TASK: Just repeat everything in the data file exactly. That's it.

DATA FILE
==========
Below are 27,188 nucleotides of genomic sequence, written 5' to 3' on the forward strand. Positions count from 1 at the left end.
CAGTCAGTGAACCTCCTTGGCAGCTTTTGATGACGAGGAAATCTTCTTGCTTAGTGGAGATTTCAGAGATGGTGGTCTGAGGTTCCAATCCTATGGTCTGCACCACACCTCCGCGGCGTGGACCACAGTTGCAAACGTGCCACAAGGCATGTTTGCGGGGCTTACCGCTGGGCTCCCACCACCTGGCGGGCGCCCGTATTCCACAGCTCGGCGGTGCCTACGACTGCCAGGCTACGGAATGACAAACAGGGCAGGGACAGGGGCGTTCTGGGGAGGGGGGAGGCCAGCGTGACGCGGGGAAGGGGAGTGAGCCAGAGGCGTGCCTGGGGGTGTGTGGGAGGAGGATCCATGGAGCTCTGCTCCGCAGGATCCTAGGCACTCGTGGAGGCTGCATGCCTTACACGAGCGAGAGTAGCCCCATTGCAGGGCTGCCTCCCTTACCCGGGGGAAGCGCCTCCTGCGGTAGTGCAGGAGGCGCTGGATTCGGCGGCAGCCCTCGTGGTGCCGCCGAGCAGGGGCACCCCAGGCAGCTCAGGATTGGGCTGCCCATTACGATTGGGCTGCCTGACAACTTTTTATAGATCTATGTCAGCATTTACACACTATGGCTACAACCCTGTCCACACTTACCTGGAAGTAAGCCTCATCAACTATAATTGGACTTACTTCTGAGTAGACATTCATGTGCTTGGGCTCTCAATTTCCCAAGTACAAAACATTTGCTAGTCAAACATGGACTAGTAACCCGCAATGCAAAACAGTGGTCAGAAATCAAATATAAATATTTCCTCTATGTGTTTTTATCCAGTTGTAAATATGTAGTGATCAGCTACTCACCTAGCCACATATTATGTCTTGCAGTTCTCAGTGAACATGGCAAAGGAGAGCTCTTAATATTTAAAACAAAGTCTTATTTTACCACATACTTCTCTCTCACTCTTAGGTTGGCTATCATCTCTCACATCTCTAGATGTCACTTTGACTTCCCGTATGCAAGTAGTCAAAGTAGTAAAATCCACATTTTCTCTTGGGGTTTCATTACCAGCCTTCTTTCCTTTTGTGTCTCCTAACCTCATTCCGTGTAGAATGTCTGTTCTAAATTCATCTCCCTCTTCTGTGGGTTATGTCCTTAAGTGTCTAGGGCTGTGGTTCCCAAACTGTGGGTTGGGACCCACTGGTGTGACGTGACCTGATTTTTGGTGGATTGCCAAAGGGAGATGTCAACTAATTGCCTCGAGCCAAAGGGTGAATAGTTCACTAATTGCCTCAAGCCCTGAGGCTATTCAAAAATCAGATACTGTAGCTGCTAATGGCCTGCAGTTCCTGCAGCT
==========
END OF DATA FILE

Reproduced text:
Below are 27,188 nucleotides of genomic sequence, written 5' to 3' on the forward strand. Positions count from 1 at the left end.
CAGTCAGTGAACCTCCTTGGCAGCTTTTGATGACGAGGAAATCTTCTTGCTTAGTGGAGATTTCAGAGATGGTGGTCTGAGGTTCCAATCCTATGGTCTGCACCACACCTCCGCGGCGTGGACCACAGTTGCAAACGTGCCACAAGGCATGTTTGCGGGGCTTACCGCTGGGCTCCCACCACCTGGCGGGCGCCCGTATTCCACAGCTCGGCGGTGCCTACGACTGCCAGGCTACGGAATGACAAACAGGGCAGGGACAGGGGCGTTCTGGGGAGGGGGGAGGCCAGCGTGACGCGGGGAAGGGGAGTGAGCCAGAGGCGTGCCTGGGGGTGTGTGGGAGGAGGATCCATGGAGCTCTGCTCCGCAGGATCCTAGGCACTCGTGGAGGCTGCATGCCTTACACGAGCGAGAGTAGCCCCATTGCAGGGCTGCCTCCCTTACCCGGGGGAAGCGCCTCCTGCGGTAGTGCAGGAGGCGCTGGATTCGGCGGCAGCCCTCGTGGTGCCGCCGAGCAGGGGCACCCCAGGCAGCTCAGGATTGGGCTGCCCATTACGATTGGGCTGCCTGACAACTTTTTATAGATCTATGTCAGCATTTACACACTATGGCTACAACCCTGTCCACACTTACCTGGAAGTAAGCCTCATCAACTATAATTGGACTTACTTCTGAGTAGACATTCATGTGCTTGGGCTCTCAATTTCCCAAGTACAAAACATTTGCTAGTCAAACATGGACTAGTAACCCGCAATGCAAAACAGTGGTCAGAAATCAAATATAAATATTTCCTCTATGTGTTTTTATCCAGTTGTAAATATGTAGTGATCAGCTACTCACCTAGCCACATATTATGTCTTGCAGTTCTCAGTGAACATGGCAAAGGAGAGCTCTTAATATTTAAAACAAAGTCTTATTTTACCACATACTTCTCTCTCACTCTTAGGTTGGCTATCATCTCTCACATCTCTAGATGTCACTTTGACTTCCCGTATGCAAGTAGTCAAAGTAGTAAAATCCACATTTTCTCTTGGGGTTTCATTACCAGCCTTCTTTCCTTTTGTGTCTCCTAACCTCATTCCGTGTAGAATGTCTGTTCTAAATTCATCTCCCTCTTCTGTGGGTTATGTCCTTAAGTGTCTAGGGCTGTGGTTCCCAAACTGTGGGTTGGGACCCACTGGTGTGACGTGACCTGATTTTTGGTGGATTGCCAAAGGGAGATGTCAACTAATTGCCTCGAGCCAAAGGGTGAATAGTTCACTAATTGCCTCAAGCCCTGAGGCTATTCAAAAATCAGATACTGTAGCTGCTAATGGCCTGCAGTTCCTGCAGCT